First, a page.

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Public asks Missouri budget writers to be gentle

Tuesday, December 9, 2008 | 7:39 p.m. CST; updated 10:36 p.m. CDT, Wednesday, May 20, 2009

JEFFERSON CITY — Lawmakers bracing for budget cuts heard public pleas Tuesday for more spending on everything from newborn screenings to public transportation for seniors.

As the Senate Appropriations Committee began taking testimony on next year’s budget, Chairperson Gary Nodler, R-Joplin, warned that the state faces significant challenges because of the national recession.

But advocates for various programs and services said the poor economy was all the more reason why the state needs to boost spending — or at least avoid cuts — in certain areas.

“Parenting becomes more even more challenging when those economic realities are setting in,” said Sue Stepleton, president of the Parents as Teachers national center in St. Louis and the first of about 90 witnesses who asked to testify before the Senate committee.

Not only should the state continue its $34 million in annual funding for the program that provides in-home child screenings and advice for the parents of young children, it should increase its spending so more families can be served, Stepleton said.

Next up was Greg Wingert, president of the Missouri Association of Rehabilitation Facilities, who urged lawmakers not to cut funding for the job training services that aid people with physical and mental disabilities.

“The recession is hitting people with disabilities particularly hard,” Wingert told the Senate panel.

A state contractor of vocational rehabilitation services went a step further, asking for a 3 percent increase in the reimbursements he and others receive because they have trailed inflation.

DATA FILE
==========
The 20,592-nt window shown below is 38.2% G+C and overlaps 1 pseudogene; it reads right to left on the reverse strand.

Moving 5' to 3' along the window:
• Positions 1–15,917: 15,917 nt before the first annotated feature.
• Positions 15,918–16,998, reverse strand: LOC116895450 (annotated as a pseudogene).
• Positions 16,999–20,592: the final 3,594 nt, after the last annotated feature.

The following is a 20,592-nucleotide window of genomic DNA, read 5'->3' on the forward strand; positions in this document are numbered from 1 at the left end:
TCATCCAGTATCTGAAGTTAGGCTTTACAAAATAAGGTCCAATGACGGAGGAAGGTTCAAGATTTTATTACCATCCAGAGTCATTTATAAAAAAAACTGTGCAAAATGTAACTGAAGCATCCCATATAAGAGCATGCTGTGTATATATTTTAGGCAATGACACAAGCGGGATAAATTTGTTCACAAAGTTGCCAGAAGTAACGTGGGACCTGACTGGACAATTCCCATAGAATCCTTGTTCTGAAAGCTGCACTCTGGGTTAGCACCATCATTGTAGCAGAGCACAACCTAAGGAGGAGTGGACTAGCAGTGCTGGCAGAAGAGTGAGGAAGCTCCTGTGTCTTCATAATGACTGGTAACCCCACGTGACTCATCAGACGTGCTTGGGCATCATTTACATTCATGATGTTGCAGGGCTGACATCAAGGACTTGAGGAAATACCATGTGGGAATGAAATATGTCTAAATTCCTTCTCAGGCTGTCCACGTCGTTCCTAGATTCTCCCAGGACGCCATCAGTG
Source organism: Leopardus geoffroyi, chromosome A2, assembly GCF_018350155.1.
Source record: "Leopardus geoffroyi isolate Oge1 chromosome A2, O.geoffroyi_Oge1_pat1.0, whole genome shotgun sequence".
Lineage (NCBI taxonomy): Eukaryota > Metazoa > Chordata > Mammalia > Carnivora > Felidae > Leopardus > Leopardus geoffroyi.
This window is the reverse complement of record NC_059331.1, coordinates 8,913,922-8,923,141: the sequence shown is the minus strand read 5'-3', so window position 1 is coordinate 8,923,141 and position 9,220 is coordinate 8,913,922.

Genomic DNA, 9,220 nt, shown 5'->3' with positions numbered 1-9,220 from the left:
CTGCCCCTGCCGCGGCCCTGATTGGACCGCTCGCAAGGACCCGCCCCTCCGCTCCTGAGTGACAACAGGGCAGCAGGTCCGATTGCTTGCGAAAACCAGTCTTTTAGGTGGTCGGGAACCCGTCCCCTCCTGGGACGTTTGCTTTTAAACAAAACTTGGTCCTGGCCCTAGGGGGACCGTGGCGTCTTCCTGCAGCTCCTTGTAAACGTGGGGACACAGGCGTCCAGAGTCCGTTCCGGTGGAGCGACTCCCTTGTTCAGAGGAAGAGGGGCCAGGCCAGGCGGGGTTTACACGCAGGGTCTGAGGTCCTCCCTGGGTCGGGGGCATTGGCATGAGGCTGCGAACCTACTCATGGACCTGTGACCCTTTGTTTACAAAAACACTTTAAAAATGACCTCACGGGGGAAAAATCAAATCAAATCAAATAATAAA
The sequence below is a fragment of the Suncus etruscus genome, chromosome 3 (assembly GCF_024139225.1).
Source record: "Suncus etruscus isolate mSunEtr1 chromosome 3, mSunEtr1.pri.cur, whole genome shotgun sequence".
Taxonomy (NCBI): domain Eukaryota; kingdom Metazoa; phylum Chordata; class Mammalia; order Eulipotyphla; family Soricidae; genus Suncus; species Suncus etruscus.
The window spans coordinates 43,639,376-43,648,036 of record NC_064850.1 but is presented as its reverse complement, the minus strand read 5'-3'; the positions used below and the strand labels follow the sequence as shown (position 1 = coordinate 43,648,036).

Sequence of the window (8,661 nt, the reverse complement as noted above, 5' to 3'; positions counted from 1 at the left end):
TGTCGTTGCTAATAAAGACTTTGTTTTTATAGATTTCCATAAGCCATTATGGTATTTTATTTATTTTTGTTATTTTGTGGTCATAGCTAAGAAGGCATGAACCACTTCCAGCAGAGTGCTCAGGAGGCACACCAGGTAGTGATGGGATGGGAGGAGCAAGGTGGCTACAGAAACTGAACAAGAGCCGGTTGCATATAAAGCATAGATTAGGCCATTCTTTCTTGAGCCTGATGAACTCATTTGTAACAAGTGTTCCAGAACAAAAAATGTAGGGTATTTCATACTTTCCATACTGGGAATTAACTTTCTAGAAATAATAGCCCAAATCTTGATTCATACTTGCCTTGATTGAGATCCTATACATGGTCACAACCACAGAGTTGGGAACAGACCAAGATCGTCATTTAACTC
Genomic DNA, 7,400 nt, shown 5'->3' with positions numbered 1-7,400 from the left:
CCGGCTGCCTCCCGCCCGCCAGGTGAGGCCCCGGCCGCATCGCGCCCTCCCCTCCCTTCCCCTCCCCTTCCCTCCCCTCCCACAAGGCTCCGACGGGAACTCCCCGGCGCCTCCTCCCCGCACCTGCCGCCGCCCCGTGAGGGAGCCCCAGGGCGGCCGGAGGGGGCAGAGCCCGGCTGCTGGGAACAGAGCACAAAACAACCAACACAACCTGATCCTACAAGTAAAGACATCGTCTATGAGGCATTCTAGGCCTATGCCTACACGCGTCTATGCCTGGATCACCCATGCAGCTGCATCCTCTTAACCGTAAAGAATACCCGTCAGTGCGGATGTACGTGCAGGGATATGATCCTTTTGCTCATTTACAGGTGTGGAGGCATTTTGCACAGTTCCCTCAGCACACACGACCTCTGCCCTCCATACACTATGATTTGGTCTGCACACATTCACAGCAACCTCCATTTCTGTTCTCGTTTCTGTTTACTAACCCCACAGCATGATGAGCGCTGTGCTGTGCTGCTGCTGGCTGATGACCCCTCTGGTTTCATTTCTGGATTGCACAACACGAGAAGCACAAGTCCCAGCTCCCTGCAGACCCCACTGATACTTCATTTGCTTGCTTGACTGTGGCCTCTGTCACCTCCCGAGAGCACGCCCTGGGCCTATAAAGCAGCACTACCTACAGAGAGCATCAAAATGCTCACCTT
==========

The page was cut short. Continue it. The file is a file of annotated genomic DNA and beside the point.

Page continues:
Gov.-elect Jay Nixon’s budget advisers have warned that Missouri could face a $342 million shortfall in 2009 fiscal year, which ends June 30. Upon taking office in January, Nixon has said he will ask state agencies for ways to cut spending in the short-term, place a freeze on new long-term contracts and re-evaluate state construction projects, among other steps.

The Senate Appropriations Committee is beginning work on the 2010 budget, which is to begin July 1, 2009. If cuts must be made, they likely will have to come from areas that rely most heavily on general state tax dollars, Nodler said.

“We are better positioned than most of the states,” Nodler said. “Nevertheless, the challenges we face are significant.”

Many of Tuesday’s witnesses acknowledged the problem as a preface to their pleas for funding their favorite programs.

“I would just ask in this climate of cuts to please not hobble us,” said Josie Mai, an assistant art professor at Missouri Southern State University in Joplin who urged lawmakers to continue funding the three-week Missouri Fine Arts Academy for select high school students.

The Missouri scholars and fine arts academies received a combined $718,306 from the state in the current budget.

The Missouri Department of Transportation received $4 million for public transit in the current budget. But the department has requested a more than fivefold increase to $22 million next year.

That drew the support Tuesday of Linda Yaeger, executive director of OATS Inc., which provides public transit in 87 of Missouri’s 114 counties and prioritizes its services for the elderly and disabled.

“We are not oblivious to the fact that the state’s poor,” said Yaeger, also speaking on behalf of the Missouri Public Transit Association. But the recommended funding increase “is an important one, and it needs to be considered.”

Renewing what has been a near annual discussion in recent years, Cole County Sheriff Greg White and Capitol Police Chief Todd Hurt urged lawmakers to approve money for metal detectors to screen visitors at the Capitol. Hurt estimated it would cost several hundred thousand dollars to install the machines with some costs continuing each year.

Metal detectors were installed following the Sept. 11, 2001, terrorist attacks but were removed in 2003 because of a previous state budget crunch. Hurt said that since then, police have been studying how to be more efficient and keep visitors moving through the machines.

But lawmakers have resisted efforts to install metal detectors again.

Sen. Tim Green, D-St. Louis, said Tuesday that unless a parking garage located under the Capitol is closed, setting up metal detectors wouldn’t matter much.

To improve security, Capitol Police last year doubled the number of people patrolling the building at any given time, which cost $200,000.

Associated Press writer Chris Blank contributed to this report.


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